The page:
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Social impact of biodiversity conservation

January 2020: Plans to place 50% of Earth’s oceans and land under protection may have significant social and economic impact on people. These impacts should be taken into consideration when formulating conservation strategies at the Convention on Biological Diversity in 2020.


Increasing climate protests have given rise to voices calling to reserve 50% of Earth’s surface for nature. A recent study has been investigating the social and economic implications of such conservation targets. The assessment suggests that approximately 1 billion additional people – a 400% increase from current figures - would be living in eco-regions, particularly in large areas of distinct habitats such as central African mangroves and Baltic mixed forests. The majority of new eco-regions would need to be established in middle-income countries and many wealthy and densely populated areas in the global north would need to be cleared to achieve conservation targets.

Implications and opportunities

The findings underline the importance of integrating environmental justice and human wellbeing when establishing conservation targets. It suggests that social and economic implications at the local level should be considered to deliver effective conservation strategies for both people and the planet. The results seek to inform the Convention on Biological Diversity in 2020 whose emerging goals may be determining conservation strategies for the next decades. The paper identifies that new eco-regions would require transition strategies that mitigate social consequences of placing habitats under protection or clearing large areas of land. It further recommends against fortress conservation and suggests that failing to consider social issues may significantly reduce the probability of introducing effective conservation measurements.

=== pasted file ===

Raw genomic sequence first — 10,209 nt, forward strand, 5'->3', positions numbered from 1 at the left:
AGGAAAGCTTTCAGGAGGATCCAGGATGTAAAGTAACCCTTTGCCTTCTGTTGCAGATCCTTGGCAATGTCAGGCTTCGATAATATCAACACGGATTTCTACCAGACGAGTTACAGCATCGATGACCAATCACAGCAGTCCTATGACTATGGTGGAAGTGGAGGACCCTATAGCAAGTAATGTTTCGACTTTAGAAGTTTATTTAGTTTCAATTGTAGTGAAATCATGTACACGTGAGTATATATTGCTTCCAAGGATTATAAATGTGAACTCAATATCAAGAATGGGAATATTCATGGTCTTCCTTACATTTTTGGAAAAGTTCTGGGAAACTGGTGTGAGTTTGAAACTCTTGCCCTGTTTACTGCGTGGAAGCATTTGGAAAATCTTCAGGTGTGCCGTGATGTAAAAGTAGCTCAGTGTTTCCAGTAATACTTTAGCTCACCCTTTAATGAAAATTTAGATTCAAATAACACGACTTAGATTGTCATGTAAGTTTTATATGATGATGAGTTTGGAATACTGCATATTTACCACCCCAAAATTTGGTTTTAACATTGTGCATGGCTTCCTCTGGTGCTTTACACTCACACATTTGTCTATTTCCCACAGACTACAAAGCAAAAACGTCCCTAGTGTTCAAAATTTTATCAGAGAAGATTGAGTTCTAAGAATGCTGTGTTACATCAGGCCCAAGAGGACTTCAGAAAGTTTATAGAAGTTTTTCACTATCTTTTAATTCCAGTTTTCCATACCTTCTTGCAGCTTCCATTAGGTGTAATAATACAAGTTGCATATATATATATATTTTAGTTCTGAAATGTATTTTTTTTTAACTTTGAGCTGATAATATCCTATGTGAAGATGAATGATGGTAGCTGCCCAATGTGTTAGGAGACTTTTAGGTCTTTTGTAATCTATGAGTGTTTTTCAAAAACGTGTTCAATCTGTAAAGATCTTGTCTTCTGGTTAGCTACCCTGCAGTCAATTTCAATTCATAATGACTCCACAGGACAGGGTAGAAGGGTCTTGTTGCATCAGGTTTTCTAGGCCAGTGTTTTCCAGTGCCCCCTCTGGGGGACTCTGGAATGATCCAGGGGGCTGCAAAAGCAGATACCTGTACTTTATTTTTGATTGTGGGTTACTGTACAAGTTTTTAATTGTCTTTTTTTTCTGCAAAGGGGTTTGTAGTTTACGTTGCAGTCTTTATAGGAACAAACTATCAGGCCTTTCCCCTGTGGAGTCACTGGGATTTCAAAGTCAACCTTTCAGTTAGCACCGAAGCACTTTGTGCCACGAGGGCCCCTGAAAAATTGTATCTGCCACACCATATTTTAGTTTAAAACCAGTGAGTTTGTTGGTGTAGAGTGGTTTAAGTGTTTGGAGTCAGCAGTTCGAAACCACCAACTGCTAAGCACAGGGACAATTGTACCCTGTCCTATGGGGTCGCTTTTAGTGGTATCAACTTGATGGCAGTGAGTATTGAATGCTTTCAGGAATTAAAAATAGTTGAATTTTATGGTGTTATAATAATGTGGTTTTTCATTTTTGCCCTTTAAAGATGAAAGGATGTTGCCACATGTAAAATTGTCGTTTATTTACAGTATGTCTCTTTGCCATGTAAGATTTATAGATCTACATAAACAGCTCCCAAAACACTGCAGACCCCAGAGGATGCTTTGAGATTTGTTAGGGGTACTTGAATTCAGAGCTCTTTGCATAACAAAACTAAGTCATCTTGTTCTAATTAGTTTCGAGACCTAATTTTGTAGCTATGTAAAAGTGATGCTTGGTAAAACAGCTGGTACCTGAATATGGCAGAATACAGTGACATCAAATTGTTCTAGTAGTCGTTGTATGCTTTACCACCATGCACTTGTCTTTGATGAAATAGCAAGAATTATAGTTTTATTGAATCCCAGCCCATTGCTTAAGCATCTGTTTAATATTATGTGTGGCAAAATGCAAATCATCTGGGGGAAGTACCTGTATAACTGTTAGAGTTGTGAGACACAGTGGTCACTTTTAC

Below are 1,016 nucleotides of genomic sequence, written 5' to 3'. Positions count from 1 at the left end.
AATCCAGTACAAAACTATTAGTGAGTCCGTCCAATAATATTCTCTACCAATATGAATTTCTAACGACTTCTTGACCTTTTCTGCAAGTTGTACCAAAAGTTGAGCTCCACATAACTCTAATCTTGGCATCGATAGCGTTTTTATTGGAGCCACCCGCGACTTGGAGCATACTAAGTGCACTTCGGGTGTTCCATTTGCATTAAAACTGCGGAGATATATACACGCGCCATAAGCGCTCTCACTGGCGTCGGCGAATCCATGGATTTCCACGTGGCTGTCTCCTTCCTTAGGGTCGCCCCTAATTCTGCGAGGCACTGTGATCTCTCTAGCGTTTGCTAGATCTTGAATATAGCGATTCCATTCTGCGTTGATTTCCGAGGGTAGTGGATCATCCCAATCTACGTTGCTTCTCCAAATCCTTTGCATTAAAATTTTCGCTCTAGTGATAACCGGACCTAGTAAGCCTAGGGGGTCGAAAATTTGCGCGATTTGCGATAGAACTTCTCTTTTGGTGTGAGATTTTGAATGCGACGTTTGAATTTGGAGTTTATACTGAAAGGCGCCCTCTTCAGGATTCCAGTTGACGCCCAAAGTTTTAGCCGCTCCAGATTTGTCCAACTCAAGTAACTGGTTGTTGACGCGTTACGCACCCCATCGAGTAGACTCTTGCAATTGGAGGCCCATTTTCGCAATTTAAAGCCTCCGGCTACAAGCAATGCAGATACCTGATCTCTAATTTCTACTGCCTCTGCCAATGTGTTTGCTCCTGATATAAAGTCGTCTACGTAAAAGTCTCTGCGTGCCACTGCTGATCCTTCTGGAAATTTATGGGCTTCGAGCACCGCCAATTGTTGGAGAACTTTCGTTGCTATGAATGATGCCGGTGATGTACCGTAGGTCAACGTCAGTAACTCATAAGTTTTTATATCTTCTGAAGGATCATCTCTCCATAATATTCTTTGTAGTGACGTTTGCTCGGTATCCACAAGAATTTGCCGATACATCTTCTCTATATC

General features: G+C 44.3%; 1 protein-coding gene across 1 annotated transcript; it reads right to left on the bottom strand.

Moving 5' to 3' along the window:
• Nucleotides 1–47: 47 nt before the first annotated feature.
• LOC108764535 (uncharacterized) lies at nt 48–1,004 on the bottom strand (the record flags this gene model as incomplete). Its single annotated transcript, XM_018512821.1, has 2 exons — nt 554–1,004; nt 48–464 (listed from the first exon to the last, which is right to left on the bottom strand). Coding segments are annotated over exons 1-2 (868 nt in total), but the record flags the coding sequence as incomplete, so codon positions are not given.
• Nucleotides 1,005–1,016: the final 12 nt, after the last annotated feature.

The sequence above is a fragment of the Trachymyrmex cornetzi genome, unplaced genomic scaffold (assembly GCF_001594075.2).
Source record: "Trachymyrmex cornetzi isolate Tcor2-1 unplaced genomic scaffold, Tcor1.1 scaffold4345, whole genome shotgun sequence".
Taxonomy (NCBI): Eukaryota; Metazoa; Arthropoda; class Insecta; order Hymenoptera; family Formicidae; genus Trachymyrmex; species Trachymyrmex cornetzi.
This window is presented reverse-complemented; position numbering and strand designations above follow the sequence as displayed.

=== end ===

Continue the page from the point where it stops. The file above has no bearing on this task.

The study is a large-scale study that models future scenarios for conservation strategies and all recommendations should be seen within the parameters of their methodology.


Schleicher, J., Zaehringer, J.G., Fastre, C., (2019). Protecting half of the planet could directly affect over one billion people. Nature Sustainability.

Newsweek. (2019). Keeping half the planet human free to protect animals would affect over a billion people, study finds. Retrieved from

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Adele Wiliams

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The views expressed in these external research papers are those of the authors and do not represent an official position of CISL, the University of Cambridge, or any of its individual business partners or clients.